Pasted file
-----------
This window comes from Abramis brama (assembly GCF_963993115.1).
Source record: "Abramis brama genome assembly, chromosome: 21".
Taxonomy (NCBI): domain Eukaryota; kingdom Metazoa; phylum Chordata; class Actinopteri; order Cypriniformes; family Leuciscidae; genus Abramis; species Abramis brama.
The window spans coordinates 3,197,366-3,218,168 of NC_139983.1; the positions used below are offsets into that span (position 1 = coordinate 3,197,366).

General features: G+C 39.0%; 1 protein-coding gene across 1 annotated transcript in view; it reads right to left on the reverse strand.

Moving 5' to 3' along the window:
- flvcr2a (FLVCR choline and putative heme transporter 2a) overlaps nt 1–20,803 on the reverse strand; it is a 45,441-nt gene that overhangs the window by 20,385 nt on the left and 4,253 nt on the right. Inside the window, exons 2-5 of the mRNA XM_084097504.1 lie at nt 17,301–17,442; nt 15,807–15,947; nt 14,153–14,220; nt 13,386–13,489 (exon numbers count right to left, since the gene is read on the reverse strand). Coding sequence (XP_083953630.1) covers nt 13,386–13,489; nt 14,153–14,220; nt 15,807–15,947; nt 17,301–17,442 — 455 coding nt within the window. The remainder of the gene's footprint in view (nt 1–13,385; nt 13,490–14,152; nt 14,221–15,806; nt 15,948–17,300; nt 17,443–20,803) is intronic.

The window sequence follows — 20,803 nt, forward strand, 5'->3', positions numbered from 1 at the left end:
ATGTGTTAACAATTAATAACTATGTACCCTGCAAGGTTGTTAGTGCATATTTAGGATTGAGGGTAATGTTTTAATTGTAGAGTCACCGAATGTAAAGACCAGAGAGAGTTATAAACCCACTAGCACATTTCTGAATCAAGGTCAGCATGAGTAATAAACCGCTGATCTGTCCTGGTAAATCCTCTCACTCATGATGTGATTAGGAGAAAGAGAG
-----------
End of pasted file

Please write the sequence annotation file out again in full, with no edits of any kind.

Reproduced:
This window comes from Abramis brama (assembly GCF_963993115.1).
Source record: "Abramis brama genome assembly, chromosome: 21".
Taxonomy (NCBI): domain Eukaryota; kingdom Metazoa; phylum Chordata; class Actinopteri; order Cypriniformes; family Leuciscidae; genus Abramis; species Abramis brama.
The window spans coordinates 3,197,366-3,218,168 of NC_139983.1; the positions used below are offsets into that span (position 1 = coordinate 3,197,366).

General features: G+C 39.0%; 1 protein-coding gene across 1 annotated transcript in view; it reads right to left on the reverse strand.

Moving 5' to 3' along the window:
- flvcr2a (FLVCR choline and putative heme transporter 2a) overlaps nt 1–20,803 on the reverse strand; it is a 45,441-nt gene that overhangs the window by 20,385 nt on the left and 4,253 nt on the right. Inside the window, exons 2-5 of the mRNA XM_084097504.1 lie at nt 17,301–17,442; nt 15,807–15,947; nt 14,153–14,220; nt 13,386–13,489 (exon numbers count right to left, since the gene is read on the reverse strand). Coding sequence (XP_083953630.1) covers nt 13,386–13,489; nt 14,153–14,220; nt 15,807–15,947; nt 17,301–17,442 — 455 coding nt within the window. The remainder of the gene's footprint in view (nt 1–13,385; nt 13,490–14,152; nt 14,221–15,806; nt 15,948–17,300; nt 17,443–20,803) is intronic.

The window sequence follows — 20,803 nt, forward strand, 5'->3', positions numbered from 1 at the left end:
ATGTGTTAACAATTAATAACTATGTACCCTGCAAGGTTGTTAGTGCATATTTAGGATTGAGGGTAATGTTTTAATTGTAGAGTCACCGAATGTAAAGACCAGAGAGAGTTATAAACCCACTAGCACATTTCTGAATCAAGGTCAGCATGAGTAATAAACCGCTGATCTGTCCTGGTAAATCCTCTCACTCATGATGTGATTAGGAGAAAGAGAG